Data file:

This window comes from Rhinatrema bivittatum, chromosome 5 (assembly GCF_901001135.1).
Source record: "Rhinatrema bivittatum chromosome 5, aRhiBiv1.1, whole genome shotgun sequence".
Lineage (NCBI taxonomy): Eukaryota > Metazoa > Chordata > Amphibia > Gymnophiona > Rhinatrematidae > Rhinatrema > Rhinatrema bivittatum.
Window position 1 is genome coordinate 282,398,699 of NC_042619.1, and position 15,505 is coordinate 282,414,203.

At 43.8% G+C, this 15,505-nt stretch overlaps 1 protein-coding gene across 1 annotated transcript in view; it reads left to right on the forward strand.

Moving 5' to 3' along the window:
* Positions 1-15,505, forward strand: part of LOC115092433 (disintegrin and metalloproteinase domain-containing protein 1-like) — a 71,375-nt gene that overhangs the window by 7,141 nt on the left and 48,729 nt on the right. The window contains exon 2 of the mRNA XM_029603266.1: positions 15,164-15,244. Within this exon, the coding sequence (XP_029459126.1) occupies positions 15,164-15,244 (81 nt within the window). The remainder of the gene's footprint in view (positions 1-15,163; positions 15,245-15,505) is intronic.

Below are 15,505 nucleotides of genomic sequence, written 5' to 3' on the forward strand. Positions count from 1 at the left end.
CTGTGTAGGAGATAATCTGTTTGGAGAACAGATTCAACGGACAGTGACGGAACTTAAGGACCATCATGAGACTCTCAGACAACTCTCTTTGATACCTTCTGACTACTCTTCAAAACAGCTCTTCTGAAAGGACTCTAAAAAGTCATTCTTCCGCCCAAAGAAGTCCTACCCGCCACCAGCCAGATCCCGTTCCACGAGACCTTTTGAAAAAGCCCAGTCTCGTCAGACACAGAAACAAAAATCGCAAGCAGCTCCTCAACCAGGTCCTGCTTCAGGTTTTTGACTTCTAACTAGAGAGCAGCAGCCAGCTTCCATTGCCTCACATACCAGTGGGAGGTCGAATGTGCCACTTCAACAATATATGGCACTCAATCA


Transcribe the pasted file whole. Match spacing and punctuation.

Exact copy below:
This window comes from Rhinatrema bivittatum, chromosome 5 (assembly GCF_901001135.1).
Source record: "Rhinatrema bivittatum chromosome 5, aRhiBiv1.1, whole genome shotgun sequence".
Lineage (NCBI taxonomy): Eukaryota > Metazoa > Chordata > Amphibia > Gymnophiona > Rhinatrematidae > Rhinatrema > Rhinatrema bivittatum.
Window position 1 is genome coordinate 282,398,699 of NC_042619.1, and position 15,505 is coordinate 282,414,203.

At 43.8% G+C, this 15,505-nt stretch overlaps 1 protein-coding gene across 1 annotated transcript in view; it reads left to right on the forward strand.

Moving 5' to 3' along the window:
* Positions 1-15,505, forward strand: part of LOC115092433 (disintegrin and metalloproteinase domain-containing protein 1-like) — a 71,375-nt gene that overhangs the window by 7,141 nt on the left and 48,729 nt on the right. The window contains exon 2 of the mRNA XM_029603266.1: positions 15,164-15,244. Within this exon, the coding sequence (XP_029459126.1) occupies positions 15,164-15,244 (81 nt within the window). The remainder of the gene's footprint in view (positions 1-15,163; positions 15,245-15,505) is intronic.

Below are 15,505 nucleotides of genomic sequence, written 5' to 3' on the forward strand. Positions count from 1 at the left end.
CTGTGTAGGAGATAATCTGTTTGGAGAACAGATTCAACGGACAGTGACGGAACTTAAGGACCATCATGAGACTCTCAGACAACTCTCTTTGATACCTTCTGACTACTCTTCAAAACAGCTCTTCTGAAAGGACTCTAAAAAGTCATTCTTCCGCCCAAAGAAGTCCTACCCGCCACCAGCCAGATCCCGTTCCACGAGACCTTTTGAAAAAGCCCAGTCTCGTCAGACACAGAAACAAAAATCGCAAGCAGCTCCTCAACCAGGTCCTGCTTCAGGTTTTTGACTTCTAACTAGAGAGCAGCAGCCAGCTTCCATTGCCTCACATACCAGTGGGAGGTCGAATGTGCCACTTCAACAATATATGGCACTCAATCA